Muslims and Christians in Peaceful Co-existence

At a Sierra Leone Muslim conference in 2013.

At a Sierra Leone Muslim conference in 2013.

The mosque in Kono

The mosque in Kono

Freetown Central Mosque, built by former Libyan dictator Muamar Gaddafi.

Freetown Central Mosque, built by former Libyan dictator Muamar Gaddafi.

Steve Dennie (right), Communications Director

We don’t think of Sierra Leone as a Muslim country—not with its background as a British colony and the long history of Christian missionary work. Yet 60% of Sierra Leoneans are Muslim. Only 20-30% of the people are Christians. The remaining 10-20% follow tribal religions.

Despite the predominance of Islam, Bishop John Pessima says Christians don’t encounter opposition from Muslims in Sierra Leone. At least not like in some other countries.

The lives of Christians and Muslims are intertwined in many ways, says Bishop Pessima. These intertwined relationships breed mutual respect and understanding.

“Even though I’m a Christian bishop, I have relatives who are Muslims. We sit and talk together. We live together, talk together, move together. We give them things during Ramadan season. Some Muslim clerics who are my friends.”

approval-rating338He also gives a lot of credit to the country’s Inter-Religious Council, which consists of Christian and Muslim leaders. John is a member.

“Whenever some national issue arises, we come together,” he says. “It was that group that went into the bush and spoke with the rebels about peace. Last year during the election some problems created a stalemate. The group met with the president and the opposition and said, ‘We want peace. Let’s talk it over.’”

The Inter-Religious Council of Sierra Leone formed in 1997, partly to avoid opening a religious dimension to the rebel war. Founding members included the Council of Churches of Sierra Leone, which represents 18 Protestant denominations (including the United Brethren), the Pentecostal Churches Council, the country’s three Roman Catholic dioceses, and various Sierra Leone Muslim groups—the Supreme Islamic Council, the Muslim Congress, the Council of Imans, the Federation of Muslim Women Associations, and the Islamic Missionary Union.

Soon after the IRCSL formed, a coup put a military junta in charge. Though the junta began targeting religious leaders, the IRCSL’s role is credited with preventing much worse conditions from prevailing. Later, as Bishop Pessima indicated, the IRCSL played a major role in peace talks with the rebel forces.

In July 2013, a United Nations human rights expert, Heiner Bielefeldt, visited Sierra Leone. He reported that the high degree of religious tolerance in Sierra Leone far exceeded his expectations. Everyone he talked to “agreed that religious communities, in particular Muslims and Christians, live peacefully and harmoniously side-by-side.”

He continued, “The unusual degree of interreligious tolerance and cooperation remains a great asset for rebuilding and developing the nation….People generally do not encounter problems when bearing witness to their faith in private or in public, and they can also invite others freely to join their community.”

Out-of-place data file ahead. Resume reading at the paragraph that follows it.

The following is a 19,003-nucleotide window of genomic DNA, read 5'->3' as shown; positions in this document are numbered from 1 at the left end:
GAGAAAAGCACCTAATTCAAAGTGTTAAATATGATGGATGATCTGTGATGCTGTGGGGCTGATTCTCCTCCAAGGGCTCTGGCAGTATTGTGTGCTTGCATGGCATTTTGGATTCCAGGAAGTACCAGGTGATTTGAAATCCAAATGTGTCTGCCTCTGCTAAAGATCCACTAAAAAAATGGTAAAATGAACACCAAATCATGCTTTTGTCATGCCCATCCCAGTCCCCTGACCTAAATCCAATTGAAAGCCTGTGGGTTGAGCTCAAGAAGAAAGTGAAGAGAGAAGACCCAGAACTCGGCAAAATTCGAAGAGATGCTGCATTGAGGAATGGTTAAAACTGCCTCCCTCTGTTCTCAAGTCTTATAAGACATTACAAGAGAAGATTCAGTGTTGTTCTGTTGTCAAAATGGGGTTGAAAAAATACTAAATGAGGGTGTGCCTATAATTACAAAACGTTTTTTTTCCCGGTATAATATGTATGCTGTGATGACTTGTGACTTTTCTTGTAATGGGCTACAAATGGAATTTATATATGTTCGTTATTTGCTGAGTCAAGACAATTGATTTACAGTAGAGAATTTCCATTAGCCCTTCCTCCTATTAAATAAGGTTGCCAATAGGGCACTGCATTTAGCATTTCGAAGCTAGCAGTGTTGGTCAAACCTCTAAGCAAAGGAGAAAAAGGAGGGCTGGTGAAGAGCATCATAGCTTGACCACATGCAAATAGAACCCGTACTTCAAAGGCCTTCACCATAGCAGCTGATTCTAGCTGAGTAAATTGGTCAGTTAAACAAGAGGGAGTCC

He recalled that a Christian person remarked that when the church is overcrowded he might well decide to go to a mosque to pray. “Such a statement, which in many countries would be fairly unusual or even unthinkable, seems rather indicative of the tolerant situation in Sierra Leone,” he stated. “Likewise, Muslims told me they have no difficulty to pray in a Christian church.”

920 Muslims from Sierra Leone participated in the October 2013 pilgrimage to Mecca.

920 Muslims from Sierra Leone participated in the October 2013 pilgrimage to Mecca.

Sierra Leone Conference has pushed into the southern district of Pujehun to evangelize the Vai people. But even though Pujehun is predominantly Muslim, Bishop Pessima says, “There is no opposition.”

But are Muslims open to the Gospel?

“Oh yes,” he says emphatically.

He has heard Muslims refer to Islamic fanaticism in other countries, like Nigeria, where much bloodshed occurs. They tell him, “We are not hearing about Christians doing these things—it’s just Muslims. So I don’t think I’ll continue being Muslim.”

Also, the generosity of Christians makes an impact. “When it gets close to Easter, we encourage our churches to give out used clothing. That is something we’re doing for Pujehun. Christians are known for giving handouts. Even during the war, a number of people were led to Christianity because churches were giving things to people, like food and clothing.”

However, he is concerned about the Muslims clerics who come to Sierra Leone from other countries. They don’t share the mindset of native-born Muslims and Christians, and have the potential of injecting animosity into the relationship. But for now, Sierra Leone’s Muslims and Christians live together in healthy and peaceful coexistence.

1 Comment
  • Billy K. Simbo
    Posted at 10:20h, 27 November

    I am grateful for this article. Just as Bishop Pessima said, those of us who do ministry in Sierra Leone are thankful for the religious tolerance that exists in Sierra Leone and the openness of people to receive the message of the Gospel.
    That is why it bothers us when we read about and hear of preachers in the US who have made it their mission to burn copies of the Qur’an and speak ill of Muslims. It makes our work harder and closes doors for us.
    Other countries in Africa and around the world need to learn from us in Sierra Leone

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